24. Wirtschaftsjournalist schreibt:

    Lieber Kantoos,

    zu Ihrem Beitrag über die Competitiveness von Deutschland möchte ich gerne einige Anmerkungen posten.

    Zunächst eine definitorische Klärung: Das Attribut „wettbewerbsfähig“ wird üblicherweise Unternehmen zugeschrieben – diese sind kompetitiv, wenn ihre Produkte billiger und/oder besser sind als die der Mitbewerber. In diesem Sinne gilt: Unternehmen konkurrieren um Kunden.

    Ablesen lässt sich diese Wettbewerbsfähigkeit an den Marktanteilen. Vor zwanzig Jahren hatten die deutschen Autobauer einen kumulierten Anteil am weltweiten PKW-Absatz von rund 15 Prozent. Heute beträgt der globale Marktanteil rund 20 Prozent. Dies ist ein klares Indiz dafür, dass die Wettbewerbsfähigkeit der deutschen Autohersteller zugenommen hat.

    Auf Staaten bezogen, hat Wettbewerbsfähigkeit jedoch eine völlig andere Bedeutung: Länder konkurrieren um Unternehmen bzw. Investitionen – nicht jedoch um Kunden und Absatzmärkte. Für die „Competitiveness of Nations“ sind m. E. die wichtigsten Parameter:

    — Löhne, Produktivität und als Resultante die Lohnstückkosten,
    — Steuern und Sozialabgaben,
    — Qualifikation der Arbeitskräfte, Qualität von Bildung und Forschung,
    — Infrastruktur (Verkehr, Telekommunikation, Stromversorgung),
    — Politische Stabilität, Rechtssicherheit und Planbarkeit für Investoren,

    Ist Deutschland gemäß diesen Kriterien in summa „wettbewerbsfähig“? Vor kurzem habe ich eine größere Geschichte gemacht, warum sich chinesische Unternehmen bei der Wahl eines europäischen Standorts zunehmend für Deutschland entscheiden.

    Größter chinesischer Investor in der Bundesrepublik ist, gemessen an der Beschäftigung, der Telekom-Konzern Huawei, der hierzulande rund 1500 Mitarbeiter hat. Vor einiger Zeit hat der Konzern seine Europa-Zentrale von London nach Düsseldorf verlegt.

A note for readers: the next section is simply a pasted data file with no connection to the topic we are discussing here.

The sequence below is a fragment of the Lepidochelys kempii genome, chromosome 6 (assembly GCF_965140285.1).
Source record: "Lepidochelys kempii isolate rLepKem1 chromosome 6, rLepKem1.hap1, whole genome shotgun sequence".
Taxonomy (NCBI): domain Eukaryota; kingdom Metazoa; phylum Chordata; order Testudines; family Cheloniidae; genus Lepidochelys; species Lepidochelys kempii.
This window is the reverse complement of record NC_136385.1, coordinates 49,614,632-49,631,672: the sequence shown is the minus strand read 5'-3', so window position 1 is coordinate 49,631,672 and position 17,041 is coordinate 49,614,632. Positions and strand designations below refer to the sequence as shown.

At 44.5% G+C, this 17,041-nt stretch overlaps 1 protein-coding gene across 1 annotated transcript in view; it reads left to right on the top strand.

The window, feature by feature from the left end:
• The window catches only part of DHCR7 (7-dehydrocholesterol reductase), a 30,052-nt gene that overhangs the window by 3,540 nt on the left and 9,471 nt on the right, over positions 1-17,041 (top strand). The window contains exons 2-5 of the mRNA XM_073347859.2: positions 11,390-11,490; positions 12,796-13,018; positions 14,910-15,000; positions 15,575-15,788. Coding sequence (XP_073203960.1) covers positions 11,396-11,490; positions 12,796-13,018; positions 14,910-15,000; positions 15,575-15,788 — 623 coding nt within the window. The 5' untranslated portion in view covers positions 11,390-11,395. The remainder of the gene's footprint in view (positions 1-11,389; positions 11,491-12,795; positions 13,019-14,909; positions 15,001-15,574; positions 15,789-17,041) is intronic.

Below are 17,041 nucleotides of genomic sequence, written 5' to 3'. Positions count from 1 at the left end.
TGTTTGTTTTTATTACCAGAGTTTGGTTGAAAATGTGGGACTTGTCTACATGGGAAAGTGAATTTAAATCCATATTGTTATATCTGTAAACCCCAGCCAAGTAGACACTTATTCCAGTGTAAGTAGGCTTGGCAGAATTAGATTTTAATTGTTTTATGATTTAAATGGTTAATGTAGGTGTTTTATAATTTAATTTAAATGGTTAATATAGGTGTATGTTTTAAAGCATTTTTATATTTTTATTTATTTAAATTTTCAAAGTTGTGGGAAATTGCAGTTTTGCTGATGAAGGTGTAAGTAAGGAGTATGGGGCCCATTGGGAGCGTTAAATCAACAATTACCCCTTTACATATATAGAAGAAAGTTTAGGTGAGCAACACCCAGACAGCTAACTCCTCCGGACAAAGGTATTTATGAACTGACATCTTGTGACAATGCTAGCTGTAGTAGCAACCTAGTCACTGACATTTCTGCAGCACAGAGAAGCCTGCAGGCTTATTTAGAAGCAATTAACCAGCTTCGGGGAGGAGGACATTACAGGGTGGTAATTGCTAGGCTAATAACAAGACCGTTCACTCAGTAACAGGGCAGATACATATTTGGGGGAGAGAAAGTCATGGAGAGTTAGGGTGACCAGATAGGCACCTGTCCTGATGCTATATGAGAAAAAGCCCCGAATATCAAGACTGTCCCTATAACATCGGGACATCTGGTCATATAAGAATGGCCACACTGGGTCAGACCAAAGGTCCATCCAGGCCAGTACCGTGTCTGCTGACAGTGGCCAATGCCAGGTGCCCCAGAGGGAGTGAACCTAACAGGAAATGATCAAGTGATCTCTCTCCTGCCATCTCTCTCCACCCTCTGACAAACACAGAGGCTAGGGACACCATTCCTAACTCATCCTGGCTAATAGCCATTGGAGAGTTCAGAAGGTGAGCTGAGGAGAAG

Wie mir Vertreter von Huawei erläuterten, waren für die Wahl von Deutschland vor allem folgende Faktoren wichtig:

    — Die zentrale Lage der Bundesrepublik in Europa, die guten Flughäfen und die schnellen ICE-Verbindungen, über die sich die meisten Kunden in Europa binnen weniger Stunden erreichen lassen.

    — Die gut ausgebildeten Ingenieure und Programmierer.

    — Die vielen Möglichkeiten, frei und ungehindert mit Spitzen-Universitäten und hochschulfreien Forschungsinstituten (Fraunhofer) zu kooperieren.

    Investiert hat Huawei in Deutschland bislang sehr wenig, nämlich insgesamt nur acht Millionen Euro. Die Programmierer arbeiten in angemieteten Büros und brauchen ansonsten nur ein paar PCs und Software-Tools.

    Damit möchte ich sagen: Die Höhe der Investitionen ist m. E. kein zuverlässiger Indikator dafür, wie „wettbewerbsfähig“ ein Land ist. Ein wesentlich besserer Maßstab ist die Beschäftigung, die in den vergangenen Jahren in der Bundesrepublik nachhaltig zugenommen hat.

    Und die Beschäftigtenzahlen können auch dann sehr kräftig steigen, wenn die Investitionen eher mäßig zunehmen. Denn die Kapitalintensität der Industrie hat in den vergangenen Jahren z. T. dramatisch abgenommen.

    Ein Beispiel dafür ist Siemens, eines der größten deutschen Unternehmen. Der Elektrokonzern betreibt in Deutschland kaum noch größere Fabriken.
    Die Produktion ist längst ausgelagert in Niedriglohnländer. In Deutschland befinden sich aber nach wie vor zahlreiche Forschungslabors, Entwicklungs-Zentren und Software-Labs – und die werden weiter ausgebaut.

    Am Siemens-Standort Neuperlach in München arbeiten mehr als 10 000 Menschen. Kein einziger davon steht am Fließband. Die meisten Beschäftigten tüfteln an Software-Lösungen, arbeiten Marketing-Strategien aus oder versuchen herauszufinden, wie Siemens seine Tausende von Patenten gewinnbringend ausschlachten kann.